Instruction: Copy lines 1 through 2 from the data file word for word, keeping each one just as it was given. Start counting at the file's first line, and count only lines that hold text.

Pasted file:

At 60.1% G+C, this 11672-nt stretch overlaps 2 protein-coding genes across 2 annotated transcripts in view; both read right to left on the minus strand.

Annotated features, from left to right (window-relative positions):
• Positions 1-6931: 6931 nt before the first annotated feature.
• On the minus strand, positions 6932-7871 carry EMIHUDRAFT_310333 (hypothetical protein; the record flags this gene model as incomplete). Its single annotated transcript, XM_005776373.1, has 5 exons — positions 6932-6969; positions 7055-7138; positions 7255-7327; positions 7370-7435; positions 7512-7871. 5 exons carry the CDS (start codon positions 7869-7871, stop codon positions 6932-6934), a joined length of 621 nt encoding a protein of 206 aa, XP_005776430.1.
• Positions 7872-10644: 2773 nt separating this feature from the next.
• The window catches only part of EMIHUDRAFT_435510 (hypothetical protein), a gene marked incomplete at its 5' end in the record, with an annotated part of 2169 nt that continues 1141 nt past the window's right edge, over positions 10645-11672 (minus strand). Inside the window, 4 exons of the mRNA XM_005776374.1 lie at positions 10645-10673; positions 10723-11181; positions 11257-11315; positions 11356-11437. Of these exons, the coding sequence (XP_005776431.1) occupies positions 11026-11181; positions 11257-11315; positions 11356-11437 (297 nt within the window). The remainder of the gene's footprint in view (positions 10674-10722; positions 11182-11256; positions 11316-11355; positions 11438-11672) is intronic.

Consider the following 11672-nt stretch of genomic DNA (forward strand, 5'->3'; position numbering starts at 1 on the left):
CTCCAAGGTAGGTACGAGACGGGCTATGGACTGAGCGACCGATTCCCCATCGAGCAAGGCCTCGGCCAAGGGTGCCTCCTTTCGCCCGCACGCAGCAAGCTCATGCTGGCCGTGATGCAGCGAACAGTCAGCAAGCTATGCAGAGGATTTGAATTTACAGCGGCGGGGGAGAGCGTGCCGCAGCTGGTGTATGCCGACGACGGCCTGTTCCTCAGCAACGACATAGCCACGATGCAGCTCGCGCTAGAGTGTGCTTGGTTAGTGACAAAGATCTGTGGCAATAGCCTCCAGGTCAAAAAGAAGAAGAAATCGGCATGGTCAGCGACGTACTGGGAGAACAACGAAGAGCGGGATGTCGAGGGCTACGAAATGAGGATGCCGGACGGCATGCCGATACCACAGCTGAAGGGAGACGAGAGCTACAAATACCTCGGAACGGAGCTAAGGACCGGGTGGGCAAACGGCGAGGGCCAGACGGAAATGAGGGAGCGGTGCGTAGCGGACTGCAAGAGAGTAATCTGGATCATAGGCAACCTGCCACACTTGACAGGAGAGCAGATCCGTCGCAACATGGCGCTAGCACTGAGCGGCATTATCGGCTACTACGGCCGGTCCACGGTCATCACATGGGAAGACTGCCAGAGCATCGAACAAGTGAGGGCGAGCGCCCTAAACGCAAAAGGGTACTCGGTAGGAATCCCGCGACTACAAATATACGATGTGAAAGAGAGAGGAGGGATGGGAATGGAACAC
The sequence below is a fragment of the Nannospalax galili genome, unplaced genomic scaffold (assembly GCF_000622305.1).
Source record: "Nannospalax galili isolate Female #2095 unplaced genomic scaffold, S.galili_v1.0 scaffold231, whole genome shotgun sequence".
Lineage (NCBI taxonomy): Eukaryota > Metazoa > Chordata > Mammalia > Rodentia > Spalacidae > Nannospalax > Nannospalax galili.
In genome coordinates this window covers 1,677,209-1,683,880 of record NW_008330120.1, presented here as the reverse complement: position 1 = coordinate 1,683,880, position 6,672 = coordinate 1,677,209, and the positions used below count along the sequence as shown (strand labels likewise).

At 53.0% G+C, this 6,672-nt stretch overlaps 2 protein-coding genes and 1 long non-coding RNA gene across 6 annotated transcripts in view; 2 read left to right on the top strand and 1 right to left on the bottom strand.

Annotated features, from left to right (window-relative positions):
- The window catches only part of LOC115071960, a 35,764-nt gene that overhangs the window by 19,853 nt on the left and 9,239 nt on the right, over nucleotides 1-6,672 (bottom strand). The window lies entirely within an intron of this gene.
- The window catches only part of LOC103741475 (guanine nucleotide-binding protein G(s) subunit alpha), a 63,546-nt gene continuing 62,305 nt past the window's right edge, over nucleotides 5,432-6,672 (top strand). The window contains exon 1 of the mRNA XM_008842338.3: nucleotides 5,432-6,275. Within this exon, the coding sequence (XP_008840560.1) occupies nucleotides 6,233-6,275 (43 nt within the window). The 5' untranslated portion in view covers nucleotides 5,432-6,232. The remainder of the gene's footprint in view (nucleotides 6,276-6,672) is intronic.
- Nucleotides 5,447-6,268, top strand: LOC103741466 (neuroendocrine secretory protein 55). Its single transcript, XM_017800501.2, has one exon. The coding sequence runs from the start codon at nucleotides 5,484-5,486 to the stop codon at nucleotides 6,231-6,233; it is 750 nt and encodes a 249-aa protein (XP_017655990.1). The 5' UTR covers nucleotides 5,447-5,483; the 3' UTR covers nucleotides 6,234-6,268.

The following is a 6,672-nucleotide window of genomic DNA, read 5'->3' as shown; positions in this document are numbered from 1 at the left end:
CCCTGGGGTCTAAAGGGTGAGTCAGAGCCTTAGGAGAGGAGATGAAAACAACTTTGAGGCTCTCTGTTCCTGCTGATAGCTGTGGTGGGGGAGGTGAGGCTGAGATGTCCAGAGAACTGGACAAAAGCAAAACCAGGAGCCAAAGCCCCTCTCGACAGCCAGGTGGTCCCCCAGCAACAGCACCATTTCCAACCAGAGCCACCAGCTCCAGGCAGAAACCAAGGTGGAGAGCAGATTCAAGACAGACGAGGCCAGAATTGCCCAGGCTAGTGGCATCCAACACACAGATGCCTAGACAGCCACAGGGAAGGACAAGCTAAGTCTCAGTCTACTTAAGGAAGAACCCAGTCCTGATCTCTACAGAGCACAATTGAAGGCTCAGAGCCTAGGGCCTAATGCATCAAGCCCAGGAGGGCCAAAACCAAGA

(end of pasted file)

At 60.1% G+C, this 11672-nt stretch overlaps 2 protein-coding genes across 2 annotated transcripts in view; both read right to left on the minus strand.

Annotated features, from left to right (window-relative positions):